September 12, 1956 – September 22, 2021
The doctor’s words hung in the air above me as I struggled to accept the concept of a man getting breast cancer. Inside, numerous thoughts throbbed erratically, Breast cancer? But, I’m a man. Men don’t get breast cancer! This was not how I wanted to begin my fifties.
I discovered the lump near my left nipple and giving fear control, I chose to let it be. But, a few weeks later when I noticed that my left nipple was inverted I had to acknowledge that something was amiss. I had to gather the courage to push fear aside and take action.
There I sat in January 2007 firmly glued to the chair as my doctor’s garbled voice delivered the news. Stunned and dazed, I sat for what seemed like an eternity waiting for the diagnosis to sink in, to become reality.
The following year was a whirlwind. I dealt with multiple surgeries, grappled with the idea of a man having a mastectomy, took the Tamoxifen, experienced a mammogram, and learned of my BRCA 2 gene mutation. My BRCA 2 gene makes me more susceptible to certain cancers and their more aggressive forms. My oncologist now included in my medical family a gastroenterologist to monitor my pancreas since my dad had passed away from pancreatic cancer, a dermatologist, and urologist. Adding this to the lumpectomy, my left breast mastectomy, removal of my left nipple, followed by a nipple reconstruction, the BRCA gene was another layer of the cancer out to destroy any sense of a normal life. As my frustration and denial swelled, I coped by focusing on that five-year mark – the point at which I would be considered in remission – the time when I would be done with the cancer, the drug, the tests, and the fear. But a recurrence of the cancer in 2010 altered this path to freedom.
Now my therapy was more intense: the loss of my reconstructed nipple in the surgery to remove the cancer, radiation, and a more potent drug. Within the first week of the drug’s introduction, its side effects exploded on the scene. What ensued was a daily struggle with the drug’s impact on my body and psyche. I was losing more of me each day with this therapy. Yet, this daily crusade was to be the catalyst for a passage to heal on my terms.
I delved into yoga, Reiki, acupuncture, and energy medicine. I became more attuned to my emotional self’s responsibility in my healing and focused on positive thoughts, releasing any anger, hurt, and resentment, and began meditating each day. I stopped the life-draining drug and chose to have a mastectomy on my right breast as a precaution. With both nipples now missing in action, I decided to have two nipple tattoos creatively inked on my chest giving me a sense of being whole. Throughout this part of my journey my BRCA 2 gene insight evolved. Its discovery initiated a much needed discussion within my family prompting my mom, brother, and sister to be tested for the gene. Their negative status unveiled that I inherited my mutation from my dad- another piece in the knowledge puzzle. Now I see the BRCA gene as a life-saving insight on my health.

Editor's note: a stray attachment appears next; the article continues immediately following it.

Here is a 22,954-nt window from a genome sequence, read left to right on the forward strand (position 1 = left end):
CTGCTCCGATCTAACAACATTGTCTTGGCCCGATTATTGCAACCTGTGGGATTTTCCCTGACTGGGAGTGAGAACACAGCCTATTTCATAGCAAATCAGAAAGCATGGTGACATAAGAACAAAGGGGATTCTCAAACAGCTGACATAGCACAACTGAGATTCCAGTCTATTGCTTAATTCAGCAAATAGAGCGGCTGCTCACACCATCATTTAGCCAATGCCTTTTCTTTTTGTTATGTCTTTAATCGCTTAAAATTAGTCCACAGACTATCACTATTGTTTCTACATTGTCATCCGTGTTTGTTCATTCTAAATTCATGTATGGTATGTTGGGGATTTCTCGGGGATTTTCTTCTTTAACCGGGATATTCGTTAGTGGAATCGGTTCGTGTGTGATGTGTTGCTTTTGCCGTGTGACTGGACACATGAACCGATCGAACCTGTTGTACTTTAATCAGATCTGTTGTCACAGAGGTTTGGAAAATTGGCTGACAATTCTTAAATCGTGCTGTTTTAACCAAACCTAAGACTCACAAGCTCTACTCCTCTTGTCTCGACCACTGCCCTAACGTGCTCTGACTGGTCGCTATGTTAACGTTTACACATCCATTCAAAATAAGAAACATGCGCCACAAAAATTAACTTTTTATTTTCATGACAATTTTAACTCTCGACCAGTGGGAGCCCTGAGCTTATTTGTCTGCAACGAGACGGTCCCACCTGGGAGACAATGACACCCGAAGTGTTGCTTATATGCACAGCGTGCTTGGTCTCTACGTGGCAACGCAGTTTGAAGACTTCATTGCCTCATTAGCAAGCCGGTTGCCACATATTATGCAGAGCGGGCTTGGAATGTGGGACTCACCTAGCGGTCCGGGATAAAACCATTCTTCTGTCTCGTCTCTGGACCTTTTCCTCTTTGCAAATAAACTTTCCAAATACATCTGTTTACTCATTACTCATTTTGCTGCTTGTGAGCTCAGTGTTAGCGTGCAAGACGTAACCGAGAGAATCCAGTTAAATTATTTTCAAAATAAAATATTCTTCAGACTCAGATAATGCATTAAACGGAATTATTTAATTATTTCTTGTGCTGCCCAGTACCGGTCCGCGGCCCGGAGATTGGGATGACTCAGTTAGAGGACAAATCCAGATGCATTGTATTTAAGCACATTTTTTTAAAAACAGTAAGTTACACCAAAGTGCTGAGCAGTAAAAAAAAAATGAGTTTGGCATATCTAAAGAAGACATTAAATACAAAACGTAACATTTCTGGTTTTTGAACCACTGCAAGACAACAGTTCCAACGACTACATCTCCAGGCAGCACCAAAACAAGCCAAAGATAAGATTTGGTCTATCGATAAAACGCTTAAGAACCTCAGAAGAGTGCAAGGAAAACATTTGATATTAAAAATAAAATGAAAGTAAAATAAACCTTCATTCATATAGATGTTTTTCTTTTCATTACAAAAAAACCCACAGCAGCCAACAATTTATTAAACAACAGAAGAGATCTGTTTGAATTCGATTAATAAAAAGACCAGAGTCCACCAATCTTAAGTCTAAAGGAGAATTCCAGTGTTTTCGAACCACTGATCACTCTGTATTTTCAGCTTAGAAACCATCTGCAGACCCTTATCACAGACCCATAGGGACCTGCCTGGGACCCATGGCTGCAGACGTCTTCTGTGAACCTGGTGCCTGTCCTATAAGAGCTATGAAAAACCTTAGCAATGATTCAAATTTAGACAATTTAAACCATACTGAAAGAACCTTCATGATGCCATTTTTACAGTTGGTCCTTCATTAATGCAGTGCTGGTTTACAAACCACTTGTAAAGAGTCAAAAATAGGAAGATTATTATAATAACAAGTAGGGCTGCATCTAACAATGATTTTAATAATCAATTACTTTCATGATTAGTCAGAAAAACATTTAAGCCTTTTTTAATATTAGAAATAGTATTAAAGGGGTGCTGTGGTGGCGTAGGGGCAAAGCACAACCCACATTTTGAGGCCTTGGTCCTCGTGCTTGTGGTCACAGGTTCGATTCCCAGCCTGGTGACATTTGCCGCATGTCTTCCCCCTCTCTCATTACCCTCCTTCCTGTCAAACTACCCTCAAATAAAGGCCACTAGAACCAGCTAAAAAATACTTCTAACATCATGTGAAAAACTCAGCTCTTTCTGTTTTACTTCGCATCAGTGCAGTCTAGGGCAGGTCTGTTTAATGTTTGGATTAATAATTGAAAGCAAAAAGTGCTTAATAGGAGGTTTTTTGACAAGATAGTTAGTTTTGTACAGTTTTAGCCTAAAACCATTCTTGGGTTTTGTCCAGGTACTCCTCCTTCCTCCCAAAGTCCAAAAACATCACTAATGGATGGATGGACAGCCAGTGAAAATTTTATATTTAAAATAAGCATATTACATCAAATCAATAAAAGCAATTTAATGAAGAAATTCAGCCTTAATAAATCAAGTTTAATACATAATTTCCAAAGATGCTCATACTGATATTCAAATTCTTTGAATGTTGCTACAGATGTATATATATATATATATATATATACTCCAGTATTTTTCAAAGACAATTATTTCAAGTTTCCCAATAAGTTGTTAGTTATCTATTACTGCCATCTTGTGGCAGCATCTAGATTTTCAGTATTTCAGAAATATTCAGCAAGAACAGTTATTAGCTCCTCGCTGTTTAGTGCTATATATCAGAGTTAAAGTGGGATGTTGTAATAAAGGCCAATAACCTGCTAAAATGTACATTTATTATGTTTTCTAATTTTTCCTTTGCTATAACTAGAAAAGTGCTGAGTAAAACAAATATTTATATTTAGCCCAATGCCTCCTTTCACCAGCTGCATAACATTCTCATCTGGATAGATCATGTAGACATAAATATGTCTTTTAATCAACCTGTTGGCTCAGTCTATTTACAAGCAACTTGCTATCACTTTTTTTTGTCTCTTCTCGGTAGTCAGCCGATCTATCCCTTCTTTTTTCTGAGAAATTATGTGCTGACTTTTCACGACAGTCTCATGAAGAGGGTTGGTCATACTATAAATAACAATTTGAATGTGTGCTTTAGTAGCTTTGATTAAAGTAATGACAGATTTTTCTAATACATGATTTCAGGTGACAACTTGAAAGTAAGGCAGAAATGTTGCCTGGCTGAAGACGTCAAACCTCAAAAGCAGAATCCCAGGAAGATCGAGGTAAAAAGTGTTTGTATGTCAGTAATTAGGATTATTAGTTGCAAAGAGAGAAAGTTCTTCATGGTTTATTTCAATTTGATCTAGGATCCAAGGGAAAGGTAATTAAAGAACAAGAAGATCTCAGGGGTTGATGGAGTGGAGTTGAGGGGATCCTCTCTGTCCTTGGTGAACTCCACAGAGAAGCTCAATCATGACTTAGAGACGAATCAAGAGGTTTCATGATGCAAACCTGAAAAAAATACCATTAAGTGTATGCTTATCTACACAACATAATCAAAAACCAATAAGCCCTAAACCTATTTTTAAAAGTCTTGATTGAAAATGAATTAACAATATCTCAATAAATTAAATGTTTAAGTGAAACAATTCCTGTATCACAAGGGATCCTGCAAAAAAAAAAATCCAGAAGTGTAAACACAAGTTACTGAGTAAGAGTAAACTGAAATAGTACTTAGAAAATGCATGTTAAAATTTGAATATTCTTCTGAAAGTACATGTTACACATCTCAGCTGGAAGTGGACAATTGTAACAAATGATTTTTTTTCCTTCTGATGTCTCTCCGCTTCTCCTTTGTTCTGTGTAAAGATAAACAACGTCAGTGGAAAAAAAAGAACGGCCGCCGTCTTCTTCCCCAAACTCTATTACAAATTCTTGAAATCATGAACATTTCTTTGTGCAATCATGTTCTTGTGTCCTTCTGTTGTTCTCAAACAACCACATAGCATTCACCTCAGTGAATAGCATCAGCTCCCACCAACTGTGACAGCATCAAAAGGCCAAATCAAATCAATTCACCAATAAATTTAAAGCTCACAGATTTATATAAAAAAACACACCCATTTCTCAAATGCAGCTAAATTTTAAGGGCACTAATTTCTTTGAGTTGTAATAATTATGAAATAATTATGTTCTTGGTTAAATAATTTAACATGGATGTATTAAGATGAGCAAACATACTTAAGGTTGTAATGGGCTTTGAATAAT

In 2012 after retiring from an elementary teaching career, I wrote about my passage to raise awareness of male breast cancer and in June 2014 my book, Healing Within: My Journey with Breast Cancer was published. But even with this remarkable accomplishment deep inside I still harbored a sense of being alone. I had yet to hear about or meet another man with breast cancer. I was this tiny, blue island in a sea of pink.
But my solo journey was to change. In October 2014 an article on my passage with breast cancer was published in our local paper and I received an email from Peggy Miller inviting me to connect with the Male Breast Cancer Coalition. As I read the numerous, personal stories of male breast cancer survivors on the Coalition’s website, I no longer felt alone. Through the MBCC, my partner Tim and I were invited to be interviewed for the upcoming documentary, Men Have Breasts Too. In sharing our journey for this film, I felt a deeper connection to this family of men and the compassionate women striving to give this disease a voice. But the ultimate gift was in June 2015 when Tim and I were in New York City attending a fundraiser for the documentary and I met, for the first time, other male breast cancer survivors. Personally connecting and speaking with another survivor was empowering, amazing, and truly healing!
Today I speak to various audiences about my journey and write about my experiences as a man with breast cancer on the Anti-Cancer Club’s website. In July 2015 I began a new and exciting adventure of hosting my own radio show, Healing Journeys with Michael Kovarik, on dreamvisions7radio.com. Each path – my speaking, writing, and radio show – is an avenue to help raise awareness and to encourage men to learn and share about our disease. By sharing our experiences with breast cancer we remove the stigma associated with this disease. We bring to light the dire need for sufficient funding in developing effective treatment therapies specifically designed for men and we send the message that knowledge is power – knowledge is life.